Please use this identifier to cite or link to this item:
|Scopus||Web of Science®||Altmetric|
|Title:||Natural hazards in Australia: sea level and coastal extremes|
|Citation:||Climatic Change, 2016; 139(1):69-83|
|Kathleen L. McInnes, Christopher J. White, Ivan D. Haigh, Mark A. Hemer, Ron K. Hoeke, Neil J. Holbrook, Anthony S. Kiem, Eric C.J. Oliver, Roshanka Ranasinghe, Kevin J.E. Walsh, Seth Westra, Ron Cox|
|Abstract:||The Australian coastal zone encompasses tropical, sub- and extra-tropical climates and accommodates about 80% of Australia’s population. Sea level extremes and their physical impacts in the coastal zone arise from a complex set of atmospheric, oceanic and terrestrial processes that interact on a range of spatial and temporal scales and will be modified by a changing climate, including sea level rise. This review details significant progress over recent years in understanding the causes of past and projections of future changes in sea level and coastal extremes, yet a number of research questions, knowledge gaps and challenges remain. These include efforts to improve knowledge on past sea level extremes, integrate a wider range of processes in projections of future changes to sea level extremes, and focus efforts on understanding long-term coastline response from the combination of contributing factors.|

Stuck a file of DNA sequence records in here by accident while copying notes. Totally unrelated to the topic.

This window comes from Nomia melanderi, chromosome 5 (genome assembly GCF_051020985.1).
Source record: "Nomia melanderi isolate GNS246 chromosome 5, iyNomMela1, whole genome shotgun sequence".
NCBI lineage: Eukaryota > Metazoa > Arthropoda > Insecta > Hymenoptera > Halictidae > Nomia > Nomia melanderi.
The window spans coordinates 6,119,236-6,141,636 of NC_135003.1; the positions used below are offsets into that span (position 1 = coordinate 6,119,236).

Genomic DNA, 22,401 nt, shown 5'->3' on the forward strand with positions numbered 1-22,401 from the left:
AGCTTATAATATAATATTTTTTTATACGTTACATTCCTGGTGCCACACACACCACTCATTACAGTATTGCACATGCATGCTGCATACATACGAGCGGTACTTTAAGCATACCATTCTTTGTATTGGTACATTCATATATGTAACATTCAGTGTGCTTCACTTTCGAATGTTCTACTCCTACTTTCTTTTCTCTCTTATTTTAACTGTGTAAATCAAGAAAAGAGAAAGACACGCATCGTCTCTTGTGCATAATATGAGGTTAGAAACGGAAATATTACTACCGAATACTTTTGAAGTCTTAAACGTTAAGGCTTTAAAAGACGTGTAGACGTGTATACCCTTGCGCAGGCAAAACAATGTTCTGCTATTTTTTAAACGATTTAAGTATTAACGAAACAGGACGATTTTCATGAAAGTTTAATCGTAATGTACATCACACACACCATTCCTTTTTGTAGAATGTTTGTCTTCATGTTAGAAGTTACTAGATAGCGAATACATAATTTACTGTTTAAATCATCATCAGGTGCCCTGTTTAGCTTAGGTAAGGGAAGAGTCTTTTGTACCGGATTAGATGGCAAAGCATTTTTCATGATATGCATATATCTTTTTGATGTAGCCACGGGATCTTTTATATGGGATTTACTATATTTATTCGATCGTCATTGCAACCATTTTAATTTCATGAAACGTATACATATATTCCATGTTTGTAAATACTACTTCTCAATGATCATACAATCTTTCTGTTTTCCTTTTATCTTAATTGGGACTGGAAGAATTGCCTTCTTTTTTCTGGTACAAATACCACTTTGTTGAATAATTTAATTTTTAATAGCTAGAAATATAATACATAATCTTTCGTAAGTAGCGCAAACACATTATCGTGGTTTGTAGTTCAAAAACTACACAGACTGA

|Keywords:||Wave height; couple model intercomparison project phase; southern annular mode; Western Australia; wave climate|
|Rights:||© Springer Science+Business Media Dordrecht 2016|
|Appears in Collections:||Civil and Environmental Engineering publications|
Files in This Item:
There are no files associated with this item.
Items in DSpace are protected by copyright, with all rights reserved, unless otherwise indicated.